4. Most people can consume cannabis and opium recreationally indefinitely without harm; others enjoy the drugs so much and have sufficiently little willpower that they overconsume and become addicts. Most people can consume ice cream recreationally without harm; others enjoy the food so much and have sufficiently little willpower that they overconsume and become addicts.

    The fact that ‘a small dose’ of ice cream is hard to quantify doesn’t mean that it doesn’t exist, or that there’s no difference between eating a Cornetto and eating a gallon of Haagen Dazs.

    And criminalising drugs does little to end addiction, but does much to ensure that addicts are unable to live normal lives – whereas you could barely throw a stick in a room of middle-aged middle class professionals without hitting a functional alcoholic.

  5. "Why do those who claim to be truly supportive of civil liberties advocate legalising substances that remove a part of a person’s free will."

    Wha? I’m not allowed to exercise my free will in consuming something that you think will reduce my free will?

    i.e. You’re allowed to reduce my free will, but I’m not.

    I suppose lots of people vote for this sort of thing, but its continuing attraction does depend on somewhat specific values of "you" and "me".

  6. It’s certainly hard to argue that cannabis should be illegal, or otherwise supply-restricted in some way, when alcohol is not.

    Some people overdo it, but most are sensible. The problem with current thinking in government is that we have to protect the idiots who don’t know when to stop, by restricting those who do.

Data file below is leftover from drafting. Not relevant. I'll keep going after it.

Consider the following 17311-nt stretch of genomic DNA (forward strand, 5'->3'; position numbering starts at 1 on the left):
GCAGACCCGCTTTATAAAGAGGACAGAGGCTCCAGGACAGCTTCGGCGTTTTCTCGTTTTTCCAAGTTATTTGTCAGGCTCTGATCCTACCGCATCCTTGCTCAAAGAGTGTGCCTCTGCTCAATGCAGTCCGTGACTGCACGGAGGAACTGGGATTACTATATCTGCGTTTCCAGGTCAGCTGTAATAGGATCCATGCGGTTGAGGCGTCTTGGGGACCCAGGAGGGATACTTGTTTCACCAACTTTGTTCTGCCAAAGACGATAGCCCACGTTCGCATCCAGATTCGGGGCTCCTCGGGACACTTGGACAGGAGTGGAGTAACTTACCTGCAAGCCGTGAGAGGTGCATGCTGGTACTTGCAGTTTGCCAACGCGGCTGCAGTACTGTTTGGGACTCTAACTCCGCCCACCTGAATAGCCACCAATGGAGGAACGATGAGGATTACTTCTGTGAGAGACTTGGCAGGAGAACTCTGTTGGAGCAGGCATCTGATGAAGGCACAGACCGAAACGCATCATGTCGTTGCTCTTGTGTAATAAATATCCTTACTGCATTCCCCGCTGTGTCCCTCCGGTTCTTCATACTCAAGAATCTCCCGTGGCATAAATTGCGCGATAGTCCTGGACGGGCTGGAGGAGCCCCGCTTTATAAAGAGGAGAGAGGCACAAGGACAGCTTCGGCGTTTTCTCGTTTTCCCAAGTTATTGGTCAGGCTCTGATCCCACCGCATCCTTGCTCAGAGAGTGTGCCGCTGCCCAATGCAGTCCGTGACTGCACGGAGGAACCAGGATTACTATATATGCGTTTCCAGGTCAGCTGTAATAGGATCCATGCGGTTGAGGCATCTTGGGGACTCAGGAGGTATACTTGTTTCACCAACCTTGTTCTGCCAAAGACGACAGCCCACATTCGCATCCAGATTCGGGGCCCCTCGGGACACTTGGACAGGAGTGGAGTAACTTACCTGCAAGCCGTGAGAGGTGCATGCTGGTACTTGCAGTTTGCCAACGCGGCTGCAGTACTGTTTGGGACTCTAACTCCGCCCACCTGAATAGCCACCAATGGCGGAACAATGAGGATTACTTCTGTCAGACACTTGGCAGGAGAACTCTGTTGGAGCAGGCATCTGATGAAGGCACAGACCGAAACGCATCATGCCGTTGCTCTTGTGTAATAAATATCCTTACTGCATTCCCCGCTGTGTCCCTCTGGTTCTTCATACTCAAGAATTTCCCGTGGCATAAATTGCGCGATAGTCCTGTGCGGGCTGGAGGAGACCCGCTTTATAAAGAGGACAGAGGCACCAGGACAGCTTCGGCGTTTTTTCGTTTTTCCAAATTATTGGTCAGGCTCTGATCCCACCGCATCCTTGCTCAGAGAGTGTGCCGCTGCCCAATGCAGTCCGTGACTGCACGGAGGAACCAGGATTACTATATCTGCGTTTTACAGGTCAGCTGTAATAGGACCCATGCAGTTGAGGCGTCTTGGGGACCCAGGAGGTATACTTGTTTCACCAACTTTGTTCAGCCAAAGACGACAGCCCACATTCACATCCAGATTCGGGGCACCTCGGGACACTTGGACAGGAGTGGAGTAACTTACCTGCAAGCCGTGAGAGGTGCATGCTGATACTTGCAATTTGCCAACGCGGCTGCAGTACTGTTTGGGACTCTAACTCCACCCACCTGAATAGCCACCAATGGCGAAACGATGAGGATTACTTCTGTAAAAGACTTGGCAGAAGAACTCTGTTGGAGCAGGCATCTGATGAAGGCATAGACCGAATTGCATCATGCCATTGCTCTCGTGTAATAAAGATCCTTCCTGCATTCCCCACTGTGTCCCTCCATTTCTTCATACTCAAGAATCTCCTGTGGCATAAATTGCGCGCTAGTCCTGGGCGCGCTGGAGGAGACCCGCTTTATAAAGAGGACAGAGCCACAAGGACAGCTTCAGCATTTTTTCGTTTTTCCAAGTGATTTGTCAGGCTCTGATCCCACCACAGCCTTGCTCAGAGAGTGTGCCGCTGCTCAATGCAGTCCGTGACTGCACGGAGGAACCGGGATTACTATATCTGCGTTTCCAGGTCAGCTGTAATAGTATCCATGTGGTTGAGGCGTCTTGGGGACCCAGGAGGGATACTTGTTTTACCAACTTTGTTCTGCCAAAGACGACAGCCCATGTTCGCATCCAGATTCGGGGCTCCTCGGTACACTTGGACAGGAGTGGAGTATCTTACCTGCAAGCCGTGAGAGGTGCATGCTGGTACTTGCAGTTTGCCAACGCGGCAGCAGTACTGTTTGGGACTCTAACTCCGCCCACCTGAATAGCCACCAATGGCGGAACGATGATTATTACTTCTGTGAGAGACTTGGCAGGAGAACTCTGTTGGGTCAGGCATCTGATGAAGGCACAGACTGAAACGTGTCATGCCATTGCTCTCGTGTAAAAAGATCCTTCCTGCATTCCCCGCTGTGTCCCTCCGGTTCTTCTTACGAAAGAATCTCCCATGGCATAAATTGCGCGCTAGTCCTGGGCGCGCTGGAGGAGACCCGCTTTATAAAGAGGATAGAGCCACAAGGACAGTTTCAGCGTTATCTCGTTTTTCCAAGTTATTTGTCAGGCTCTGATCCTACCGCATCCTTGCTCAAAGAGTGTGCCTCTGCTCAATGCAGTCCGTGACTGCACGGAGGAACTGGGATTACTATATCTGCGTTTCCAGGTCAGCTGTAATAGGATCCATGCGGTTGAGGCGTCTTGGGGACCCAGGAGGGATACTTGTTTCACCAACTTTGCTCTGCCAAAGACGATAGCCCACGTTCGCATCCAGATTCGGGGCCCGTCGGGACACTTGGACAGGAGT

7. What do you mean, ‘free will’? This isn’t some abstract question, as, given it is the centre of your argument, Paul, you need to have a working definition an theory of the term.

    Living in a material universe governed by cause and effect (else all our reason crumbles), there is little room (no room) for uncaused ‘free will’. We are free to will what we will, but the causes of what we will are the historical, social, economic, biological antecedents of that will.

    By the logic that a person who smokes cannabis reduces their capacity for free will, then so does any action that affects the existence of another person, as it irrevocably changes the antecendents to their future will.

    I think you meant ‘remove a part of a person’s capacity for reasoned thought’. In which case, fair enough. But the biggest and most widespread causea of this are ignorance, lies, secrects and mistruths.